Elihu understands that Job’s problem is blindness. Job cannot see correctly the real situation between God and man: “For has anyone said to God, ‘…teach me what I do not see’” (34:31)? “Therefore Job opens his mouth in vain; he multiplies words without knowledge” (35:16). Enlightened by Elihu’s explanations, we can see that Job’s sufferings are unrelated to his obedience or disobedience, to his supposed “secret sins.” They are part of God’s plan to get his attention and save him from the judgment which is the lot of all idolaters, well meaning though they be. God is behind the suffering, says Elihu: “Behold, God works all these things, twice, in fact three times with a man, to bring back his soul from the pit” (33:29-30).



The Lord’s own entrance into the story follows closely upon Elihu’s lesson. Oddly enough, God does not explain himself. He has sent Elihu for that purpose. With God’s appearance in the whirlwind, the time for theology lessons is over. The time for revelation is now at hand. What does God reveal? The answers to Job’s questions? The reasons for His actions? No, none of these things. God reveals Himself to Job. God meets Job’s error with Truth in the very area, on the very issue, where the error existed in the first place. Job has misunderstood from the beginning what sort of Person God is. To bring Job’s soul back from the pit, God shows him what sort of Person he is dealing with. God’s discourse in chapters 38 through 41 is quite long, but it would be a mistake to interpret this passage as any sort of explanation. God is not communicating to Job’s mind here; He speaks directly to his soul, or to his “eyes,” as Job himself puts it later. The thrust of God’s message to Job can be summed up in two short statements: • I am the Lord, the creator, sustainer, and lover of all that is. • You are not. Job’s response to this revelation signifies that he has finally been delivered: he lays his hand over his mouth (40:4). “I have uttered what I did not understand,” he says, “things too wonderful for me, which I did not know” (42:3). Job’s faith in his religion — which was built entirely on knowledge: knowing the rules, knowing which levers to pull — is finally broken. His relationship with God is now founded upon an entirely new basis: a revelation of God Himself, the “seeing of the eye.” In repentance, Job forsakes the old way: “I have heard of you by the hearing of the ear, but now my eye sees You. Therefore I abhor myself, and repent in dust and ashes” (42:5-6).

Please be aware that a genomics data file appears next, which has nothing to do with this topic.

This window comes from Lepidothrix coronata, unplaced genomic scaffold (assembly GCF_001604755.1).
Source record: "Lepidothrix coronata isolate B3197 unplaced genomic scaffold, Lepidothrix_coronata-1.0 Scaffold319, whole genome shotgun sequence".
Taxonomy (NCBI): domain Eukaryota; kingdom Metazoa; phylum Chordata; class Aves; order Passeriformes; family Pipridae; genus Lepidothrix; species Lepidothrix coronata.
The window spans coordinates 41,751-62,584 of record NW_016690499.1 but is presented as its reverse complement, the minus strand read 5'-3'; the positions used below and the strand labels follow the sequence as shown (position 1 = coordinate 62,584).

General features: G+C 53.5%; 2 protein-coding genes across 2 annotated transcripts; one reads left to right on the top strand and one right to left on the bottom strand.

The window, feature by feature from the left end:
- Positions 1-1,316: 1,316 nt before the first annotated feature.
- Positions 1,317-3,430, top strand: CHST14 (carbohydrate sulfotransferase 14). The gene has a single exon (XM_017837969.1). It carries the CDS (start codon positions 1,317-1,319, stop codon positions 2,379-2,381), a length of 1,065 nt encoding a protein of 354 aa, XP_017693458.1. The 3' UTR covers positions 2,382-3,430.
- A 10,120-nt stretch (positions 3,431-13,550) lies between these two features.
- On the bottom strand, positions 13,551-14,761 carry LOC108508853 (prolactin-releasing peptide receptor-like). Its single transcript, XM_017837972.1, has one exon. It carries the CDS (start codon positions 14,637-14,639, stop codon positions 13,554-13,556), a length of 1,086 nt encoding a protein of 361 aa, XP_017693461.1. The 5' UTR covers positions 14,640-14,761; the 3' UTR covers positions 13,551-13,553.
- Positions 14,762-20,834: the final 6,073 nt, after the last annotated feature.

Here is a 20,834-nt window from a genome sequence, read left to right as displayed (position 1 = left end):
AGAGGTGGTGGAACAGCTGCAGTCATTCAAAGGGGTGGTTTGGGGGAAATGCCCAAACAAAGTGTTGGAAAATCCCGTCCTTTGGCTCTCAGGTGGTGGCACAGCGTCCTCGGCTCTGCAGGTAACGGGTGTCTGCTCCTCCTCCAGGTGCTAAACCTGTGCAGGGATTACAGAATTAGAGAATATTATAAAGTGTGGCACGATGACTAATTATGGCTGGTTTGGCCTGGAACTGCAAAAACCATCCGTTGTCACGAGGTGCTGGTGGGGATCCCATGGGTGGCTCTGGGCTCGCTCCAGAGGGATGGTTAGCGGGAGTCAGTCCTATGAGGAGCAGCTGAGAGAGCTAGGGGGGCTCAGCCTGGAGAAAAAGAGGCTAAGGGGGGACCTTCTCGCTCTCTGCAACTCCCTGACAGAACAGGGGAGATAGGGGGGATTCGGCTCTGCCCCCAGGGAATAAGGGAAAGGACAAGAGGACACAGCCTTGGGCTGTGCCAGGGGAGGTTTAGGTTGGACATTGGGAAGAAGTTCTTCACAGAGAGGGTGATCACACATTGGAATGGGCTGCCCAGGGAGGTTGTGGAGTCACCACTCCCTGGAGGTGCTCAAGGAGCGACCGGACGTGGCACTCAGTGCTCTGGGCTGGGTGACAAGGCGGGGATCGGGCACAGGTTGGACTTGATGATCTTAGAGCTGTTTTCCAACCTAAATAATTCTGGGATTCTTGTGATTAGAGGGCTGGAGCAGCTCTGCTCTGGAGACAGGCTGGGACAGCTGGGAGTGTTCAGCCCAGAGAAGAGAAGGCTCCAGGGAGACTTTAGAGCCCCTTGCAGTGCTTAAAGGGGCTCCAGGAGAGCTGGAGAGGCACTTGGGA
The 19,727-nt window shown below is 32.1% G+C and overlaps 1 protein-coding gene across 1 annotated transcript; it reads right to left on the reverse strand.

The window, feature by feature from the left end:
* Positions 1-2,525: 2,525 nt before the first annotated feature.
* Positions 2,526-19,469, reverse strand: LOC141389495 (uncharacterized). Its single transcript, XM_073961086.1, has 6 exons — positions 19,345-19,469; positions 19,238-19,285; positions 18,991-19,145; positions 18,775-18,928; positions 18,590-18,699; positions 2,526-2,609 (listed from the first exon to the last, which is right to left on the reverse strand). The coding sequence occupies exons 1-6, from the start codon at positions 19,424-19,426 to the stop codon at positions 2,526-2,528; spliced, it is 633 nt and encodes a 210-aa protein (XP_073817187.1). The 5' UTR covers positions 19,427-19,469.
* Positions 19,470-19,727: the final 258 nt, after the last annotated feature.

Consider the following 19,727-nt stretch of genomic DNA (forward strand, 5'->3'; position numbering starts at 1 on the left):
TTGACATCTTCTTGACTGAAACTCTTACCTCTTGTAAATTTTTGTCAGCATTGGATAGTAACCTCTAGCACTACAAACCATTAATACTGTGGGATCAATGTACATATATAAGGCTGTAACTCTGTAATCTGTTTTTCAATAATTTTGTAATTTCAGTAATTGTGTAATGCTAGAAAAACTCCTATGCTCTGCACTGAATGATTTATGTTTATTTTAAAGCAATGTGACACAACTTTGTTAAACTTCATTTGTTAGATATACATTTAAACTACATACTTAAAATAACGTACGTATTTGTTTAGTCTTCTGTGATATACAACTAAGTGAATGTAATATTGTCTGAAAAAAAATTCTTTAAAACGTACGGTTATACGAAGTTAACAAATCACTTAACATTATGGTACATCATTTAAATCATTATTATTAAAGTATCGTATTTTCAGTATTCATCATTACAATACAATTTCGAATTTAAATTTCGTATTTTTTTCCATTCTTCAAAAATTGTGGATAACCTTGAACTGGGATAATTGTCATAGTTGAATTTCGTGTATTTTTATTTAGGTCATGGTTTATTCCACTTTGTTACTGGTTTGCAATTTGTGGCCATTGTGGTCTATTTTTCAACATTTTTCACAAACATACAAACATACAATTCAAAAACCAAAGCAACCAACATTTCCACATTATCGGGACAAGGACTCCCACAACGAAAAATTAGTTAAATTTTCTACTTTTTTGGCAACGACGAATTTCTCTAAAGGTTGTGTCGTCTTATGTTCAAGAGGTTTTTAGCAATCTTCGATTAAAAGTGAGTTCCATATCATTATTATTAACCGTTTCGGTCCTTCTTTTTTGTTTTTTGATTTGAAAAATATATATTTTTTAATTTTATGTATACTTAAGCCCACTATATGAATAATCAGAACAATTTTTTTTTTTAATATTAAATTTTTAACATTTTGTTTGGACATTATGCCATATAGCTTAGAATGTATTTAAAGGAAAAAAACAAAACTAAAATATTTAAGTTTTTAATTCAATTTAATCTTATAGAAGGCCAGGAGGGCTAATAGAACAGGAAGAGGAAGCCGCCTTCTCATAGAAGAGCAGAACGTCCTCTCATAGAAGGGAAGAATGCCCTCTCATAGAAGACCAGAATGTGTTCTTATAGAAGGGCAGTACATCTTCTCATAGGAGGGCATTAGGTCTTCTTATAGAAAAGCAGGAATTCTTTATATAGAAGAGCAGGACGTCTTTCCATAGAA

God’s Purpose

What was God’s purpose in Job’s suffering? To have a relationship with Job, of course. God was motivated by personal love for Job. motivated by the desire to bring him back from the pit. God’s actions toward Job, including allowing Satan to afflict him, were acts of mercy, acts of grace, acts undertaken for Job’s benefit entirely. God’s plan was to bring Job to repentance and so make him a minister of the gospel. We can see this process taking place as God restores Job’s three friends to fellowship by having Job intercede for them: “My servant Job shall pray for you, for I will accept him, lest I deal with you according to your folly, because you have not spoken of me what is right, as my servant Job has” (42:7). It is interesting to note that though the Lord makes a great distinction between the three friends’ speeches about God and Job’s, the only difference is that Job has repented of his religion, and presumably the others haven’t. Here, in a nutshell, is what separates true ministers of the gospel from mere religious idolaters: true repentance, an abhorrence of the self in the face of God’s self-revelation.



The story of Job ends on a satisfying note: Job’s possessions and family are restored, and we are glad to see his rightful place of wealth and prosperity restored to him. After all, this was just a lesson for Job, right? This was just a temporary deprivation designed to prove a point, after which the scales should be balanced again and everything put back in its proper place. Right? Perhaps we interpret the end of the story differently. Perhaps we see God rewarding Job for his correct response to Divine chastening. Perhaps we see that though he may have misunderstood the causes of his former prosperity, Job’s latter prosperity at least is well earned. After all, Job got it figured out in the end, so he deserves the blessing of God now, right? Can’t be. If we assume that Job’s latter prosperity is a reward for his obedience, then the religion of the levers is back. If Job is now enjoying well-earned blessings, then God is suddenly giving the lie to everything He has just said about Himself. If Job’s wealth is in any way connected to his righteousness, then he and his friends were actually right about God all along. If Job now prospers by his own hand, then God was wrong to let him suffer in the first place. The only consistent way to interpret Job’s latter prosperity is as a pure, free, un-coerced act of love on the part of God. God loves His creature Job, and blesses him; it is as simple as that. Importantly, this is also the correct interpretation of Job’s sufferings! God loves His creature Job, and sends him sufferings to save his soul from the pit.